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Banks urged to defer loans

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Workers around the country are struggling to pay back loans amidst Covid-19 layoffs.

Banks urged to defer loans

Fourteen trade unions submitted a petition to the Council of Ministers and the Prime Minister’s Cabinet on Wednesday, requesting all banks and microfinance institutions (MFIs) to temporarily suspend repayments, including interest, for workers suffering financially during the Covid-19 pandemic.

The petition states: “Due to the spread of Covid-19, labour has been suspended in garment factories, hotels, clubs, entertainment services, the transport industry, construction, agriculture and other sectors in Cambodia, causing workers to lose their daily income.”

Cambodian Labour Confederation (CLC) president Ath Thorn told The Post that the unions submitted the letter because out-of-work employees are unable to pay their debt during the spread of Covid-19.

“They will face increased loan repayments to banks and microfinance institutions from April onwards, and those working in factories and hotels have complained they cannot afford to pay the bank,” he said.

Acleda Bank Plc president and group managing director In Channy told The Post on Wednesday that all banks in Cambodia are following the directive of the National Bank of Cambodia (NBC) for settling debts, which includes not seizing workers’ assets during the pandemic.

The NBC also instructed banks and MFIs to implement “credit restructuring” measures to ease the burden on borrowers in the face of income losses.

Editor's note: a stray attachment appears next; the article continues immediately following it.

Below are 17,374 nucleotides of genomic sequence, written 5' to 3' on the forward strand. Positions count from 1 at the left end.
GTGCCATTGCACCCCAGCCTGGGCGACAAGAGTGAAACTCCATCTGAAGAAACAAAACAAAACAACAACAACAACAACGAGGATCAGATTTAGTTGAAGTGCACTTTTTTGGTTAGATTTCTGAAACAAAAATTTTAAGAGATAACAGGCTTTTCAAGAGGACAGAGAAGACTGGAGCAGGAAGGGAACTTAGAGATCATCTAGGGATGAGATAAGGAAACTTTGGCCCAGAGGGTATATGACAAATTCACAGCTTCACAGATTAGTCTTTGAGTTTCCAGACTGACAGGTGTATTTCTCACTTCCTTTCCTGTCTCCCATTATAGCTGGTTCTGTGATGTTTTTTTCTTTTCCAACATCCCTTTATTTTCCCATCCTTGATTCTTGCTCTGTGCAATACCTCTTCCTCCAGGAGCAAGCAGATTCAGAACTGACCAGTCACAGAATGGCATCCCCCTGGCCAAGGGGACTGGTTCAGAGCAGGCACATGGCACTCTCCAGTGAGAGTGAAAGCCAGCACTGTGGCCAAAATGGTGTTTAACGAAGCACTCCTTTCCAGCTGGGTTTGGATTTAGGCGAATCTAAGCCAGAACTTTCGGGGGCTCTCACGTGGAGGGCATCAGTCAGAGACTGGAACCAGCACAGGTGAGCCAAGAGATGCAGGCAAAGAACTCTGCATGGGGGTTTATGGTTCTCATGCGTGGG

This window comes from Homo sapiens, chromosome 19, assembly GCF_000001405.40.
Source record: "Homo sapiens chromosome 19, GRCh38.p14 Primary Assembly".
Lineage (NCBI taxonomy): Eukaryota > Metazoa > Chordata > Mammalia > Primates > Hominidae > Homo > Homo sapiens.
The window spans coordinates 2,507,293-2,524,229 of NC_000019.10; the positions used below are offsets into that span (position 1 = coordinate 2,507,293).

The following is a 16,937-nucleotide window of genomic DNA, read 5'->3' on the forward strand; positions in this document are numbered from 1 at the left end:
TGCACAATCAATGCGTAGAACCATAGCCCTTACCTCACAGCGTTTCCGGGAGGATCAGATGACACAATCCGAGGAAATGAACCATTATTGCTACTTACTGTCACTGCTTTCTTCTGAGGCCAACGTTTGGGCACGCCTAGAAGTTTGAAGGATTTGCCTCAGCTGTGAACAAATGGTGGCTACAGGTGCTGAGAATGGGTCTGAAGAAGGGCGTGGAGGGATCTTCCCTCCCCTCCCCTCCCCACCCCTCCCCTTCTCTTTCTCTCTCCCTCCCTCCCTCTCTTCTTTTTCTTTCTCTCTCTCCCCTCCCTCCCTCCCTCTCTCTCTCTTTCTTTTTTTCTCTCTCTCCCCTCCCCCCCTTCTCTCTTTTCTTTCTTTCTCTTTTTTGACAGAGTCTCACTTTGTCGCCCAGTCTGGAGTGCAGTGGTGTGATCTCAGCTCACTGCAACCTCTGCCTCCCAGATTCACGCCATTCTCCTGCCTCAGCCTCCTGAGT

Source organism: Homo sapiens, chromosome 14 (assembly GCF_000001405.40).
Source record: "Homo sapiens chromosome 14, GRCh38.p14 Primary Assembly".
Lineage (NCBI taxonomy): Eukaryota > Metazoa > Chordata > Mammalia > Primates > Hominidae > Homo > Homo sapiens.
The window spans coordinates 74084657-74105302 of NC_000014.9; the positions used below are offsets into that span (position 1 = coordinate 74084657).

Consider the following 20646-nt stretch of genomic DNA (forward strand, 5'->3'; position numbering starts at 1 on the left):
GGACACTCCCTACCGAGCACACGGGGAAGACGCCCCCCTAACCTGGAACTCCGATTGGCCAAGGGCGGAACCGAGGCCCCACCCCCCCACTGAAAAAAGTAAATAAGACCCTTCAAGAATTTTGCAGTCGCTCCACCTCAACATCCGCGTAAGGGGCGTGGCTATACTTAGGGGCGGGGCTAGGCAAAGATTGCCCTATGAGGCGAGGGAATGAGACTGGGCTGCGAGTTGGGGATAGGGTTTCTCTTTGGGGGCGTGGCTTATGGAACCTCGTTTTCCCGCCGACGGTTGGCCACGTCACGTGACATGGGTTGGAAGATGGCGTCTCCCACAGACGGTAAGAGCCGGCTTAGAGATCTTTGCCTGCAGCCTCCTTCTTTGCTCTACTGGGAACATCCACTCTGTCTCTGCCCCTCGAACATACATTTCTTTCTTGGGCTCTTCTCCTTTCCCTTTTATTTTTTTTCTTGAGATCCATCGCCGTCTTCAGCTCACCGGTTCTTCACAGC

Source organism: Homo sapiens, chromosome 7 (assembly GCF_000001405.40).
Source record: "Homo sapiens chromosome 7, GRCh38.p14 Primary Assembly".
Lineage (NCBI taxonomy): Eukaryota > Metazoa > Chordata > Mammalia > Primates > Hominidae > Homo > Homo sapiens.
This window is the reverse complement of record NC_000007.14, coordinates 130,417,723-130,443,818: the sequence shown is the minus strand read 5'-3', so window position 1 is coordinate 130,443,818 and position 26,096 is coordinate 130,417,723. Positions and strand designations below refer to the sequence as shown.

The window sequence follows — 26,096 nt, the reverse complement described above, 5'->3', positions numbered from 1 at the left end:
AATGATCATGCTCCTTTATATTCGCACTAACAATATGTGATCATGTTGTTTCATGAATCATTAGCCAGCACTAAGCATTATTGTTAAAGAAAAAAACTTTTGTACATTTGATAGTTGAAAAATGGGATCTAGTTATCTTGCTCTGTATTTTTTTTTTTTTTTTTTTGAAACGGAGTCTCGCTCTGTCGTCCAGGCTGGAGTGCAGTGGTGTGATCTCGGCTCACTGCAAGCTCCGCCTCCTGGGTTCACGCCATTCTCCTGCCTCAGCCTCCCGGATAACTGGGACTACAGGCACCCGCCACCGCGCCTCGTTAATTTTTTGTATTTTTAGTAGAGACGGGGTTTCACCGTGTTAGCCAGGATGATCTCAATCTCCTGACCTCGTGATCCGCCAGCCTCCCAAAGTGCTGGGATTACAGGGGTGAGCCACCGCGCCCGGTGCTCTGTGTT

Besides, the NBC recently issued a prakas on easing the reserve requirement ratios of banks to provide sufficient resources to support credit growth.

Channy said: “The above-mentioned measures are adequate. I don’t think there is a need to send any petition to Prime Minister Hun Sen because we are following the NBC’s directive.”

He said Acleda Bank has provided 295 loans to workers and their families worth more than $1 million, and that families which took agricultural loans should have no repayment problems.

“Their business is still operating as usual because it hasn’t been affected by the spread of Covid-19,” he said.

Vithey Microfinance Plc CEO Bun Mony told The Post that MFIs will also be taking part in the implementation of the NBC’s measures to deal with favourable debt repayments during the period.

However, he said, MFIs have a heavy burden of debt repayment to creditors because their capital investments are financed by loan repayments.

“Of course, the money we lend to the borrower, we borrow from others. So far, no one has applied for a deferred payment because their business hasn’t been affected yet. Most of our loans are in the agricultural sector,” he said.

In the garment industry, temporarily laid-off workers suffered another financial hit on Tuesday when Hun Sen said instead of earning 60 per cent of the minimum wage per month, they will now receive a flat amount of $70 monthly.

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